disturb normal hormonal processes, often at low levels of exposure. Other studies
have demonstrated possible links between phthalates and adverse impacts on
the reproductive system, kidneys, liver, and blood. Children and pets are particularly
vulnerable, since they are frequently close to the ground and therefore have
high levels of exposure. Many of the substances found in the picnic products
have already been restricted or banned in children’s products.
Fortunately, HealthyStuff.org test data also showed that many products did not contain dangerous substances, proving that safer products can be made.
Highlights of Findings from HealthyStuff.org’s Picnic Study:
What did we find?
- Almost all (96%) products contained at least one or more chemicals of concern at detectable levels (40 ppm). One-third (36%) had three or more.
- 40% (23 of 58) contained PVC or chlorinated flame retardants (chlorine above 3,500 ppm) and 7% (4 of 58) contained brominated flame retardants (bromine above 400 ppm).
- Hazardous heavy metals were also found in picnic products; 31% (18 of 58) had levels of antimony above 100 ppm; 22% (13 of 58) had levels of tin above 100 ppm. Four products contained levels of lead above 100 ppm including a fabric tablecloth that contained 1/4 pound of lead weights (4 one ounce lead weights sewn into each corner).
- Four products contained one or more phthalates. A folding chair with a vinyl coating contained 17.1% by weight phthalates (16% DEHP and 1.1% DINP) and over 1,000 ppm antimony.
Worst Products By Retailer
*Products tested in April 2013
To sample the picnic products experts used a High Definition X-Ray Fluorescence (HD XRF) analyzer and laboratory testing. XRF is an accurate device that has been used by the Environmental Protection Agency (EPA) to screen packaging; the Food & Drug Administration (FDA) to screen food; and many State and County Health Departments to screen for residential lead paint. Additional samples were analyzed by laboratories using EPA test methods.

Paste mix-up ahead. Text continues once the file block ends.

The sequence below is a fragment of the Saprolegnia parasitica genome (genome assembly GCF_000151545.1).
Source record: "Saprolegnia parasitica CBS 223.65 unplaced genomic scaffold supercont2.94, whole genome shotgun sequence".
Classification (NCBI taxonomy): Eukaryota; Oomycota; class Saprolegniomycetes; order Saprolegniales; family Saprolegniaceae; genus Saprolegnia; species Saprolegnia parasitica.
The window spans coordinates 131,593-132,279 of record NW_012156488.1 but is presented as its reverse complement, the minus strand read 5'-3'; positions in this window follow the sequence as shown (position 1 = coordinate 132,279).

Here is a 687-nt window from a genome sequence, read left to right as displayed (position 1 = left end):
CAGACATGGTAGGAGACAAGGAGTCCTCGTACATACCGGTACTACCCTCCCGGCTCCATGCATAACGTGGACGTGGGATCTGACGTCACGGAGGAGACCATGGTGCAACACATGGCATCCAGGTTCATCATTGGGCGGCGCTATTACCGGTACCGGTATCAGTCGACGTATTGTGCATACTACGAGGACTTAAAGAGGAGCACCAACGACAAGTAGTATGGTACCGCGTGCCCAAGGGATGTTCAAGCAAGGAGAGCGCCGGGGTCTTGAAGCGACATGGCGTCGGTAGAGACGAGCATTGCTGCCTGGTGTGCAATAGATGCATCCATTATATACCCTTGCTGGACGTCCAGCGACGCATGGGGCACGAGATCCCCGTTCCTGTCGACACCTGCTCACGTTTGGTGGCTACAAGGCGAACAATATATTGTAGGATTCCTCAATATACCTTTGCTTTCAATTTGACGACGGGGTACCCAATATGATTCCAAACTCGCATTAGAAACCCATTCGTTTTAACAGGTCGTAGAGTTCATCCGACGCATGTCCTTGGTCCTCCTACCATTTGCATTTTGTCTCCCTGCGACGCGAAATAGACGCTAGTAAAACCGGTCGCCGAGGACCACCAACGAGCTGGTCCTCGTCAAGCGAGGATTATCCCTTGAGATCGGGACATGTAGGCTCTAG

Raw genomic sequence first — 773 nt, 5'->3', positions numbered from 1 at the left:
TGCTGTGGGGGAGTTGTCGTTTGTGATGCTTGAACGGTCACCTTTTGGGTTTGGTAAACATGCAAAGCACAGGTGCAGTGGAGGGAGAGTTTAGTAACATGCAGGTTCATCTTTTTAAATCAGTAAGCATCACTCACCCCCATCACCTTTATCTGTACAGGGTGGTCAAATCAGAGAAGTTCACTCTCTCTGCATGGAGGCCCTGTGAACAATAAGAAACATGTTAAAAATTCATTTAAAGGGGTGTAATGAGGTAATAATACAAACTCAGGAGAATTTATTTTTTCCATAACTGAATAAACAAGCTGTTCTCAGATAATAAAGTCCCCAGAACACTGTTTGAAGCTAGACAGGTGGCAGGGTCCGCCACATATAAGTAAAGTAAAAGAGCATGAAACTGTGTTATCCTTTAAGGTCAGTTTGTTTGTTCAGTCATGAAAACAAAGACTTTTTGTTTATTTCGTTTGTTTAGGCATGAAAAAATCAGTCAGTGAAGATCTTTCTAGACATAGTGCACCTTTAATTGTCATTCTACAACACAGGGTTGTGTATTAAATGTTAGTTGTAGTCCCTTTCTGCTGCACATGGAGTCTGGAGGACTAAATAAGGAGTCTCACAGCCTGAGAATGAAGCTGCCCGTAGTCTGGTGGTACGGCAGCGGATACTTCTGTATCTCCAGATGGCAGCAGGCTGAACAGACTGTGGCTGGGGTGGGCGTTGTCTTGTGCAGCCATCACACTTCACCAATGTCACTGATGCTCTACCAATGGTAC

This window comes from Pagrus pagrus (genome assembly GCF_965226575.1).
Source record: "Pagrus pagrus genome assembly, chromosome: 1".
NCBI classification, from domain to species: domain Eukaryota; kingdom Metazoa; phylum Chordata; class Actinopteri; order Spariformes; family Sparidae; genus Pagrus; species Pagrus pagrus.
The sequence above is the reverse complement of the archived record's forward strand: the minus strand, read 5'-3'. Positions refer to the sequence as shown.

Bipartisan legislation called the “Chemical Safety Improvement Act,” was
recently introduced in Congress. The bill is intended to fix the nation's woefully
inadequate toxics law. Most health and environment advocates say the proposal
is laden with red ink and other flaws and must be made stronger before it is
enacted into law.
“While Congress debates, retailers can make immediate changes that will
protect their customers,” said Andy Igrejas, executive director of Safer Chemicals,
Healthy Families. “Those changes will ripple across the marketplace and earn
customer loyalty while making us all healthier.”
All of the study results and more information about what consumers can do is available now at www.HealthyStuff.org. Mind the Store is a national retailer campaign to remove toxic chemicals from the shelves of the top ten national retailers. More information can be found at mindthestore.saferchemicals.org.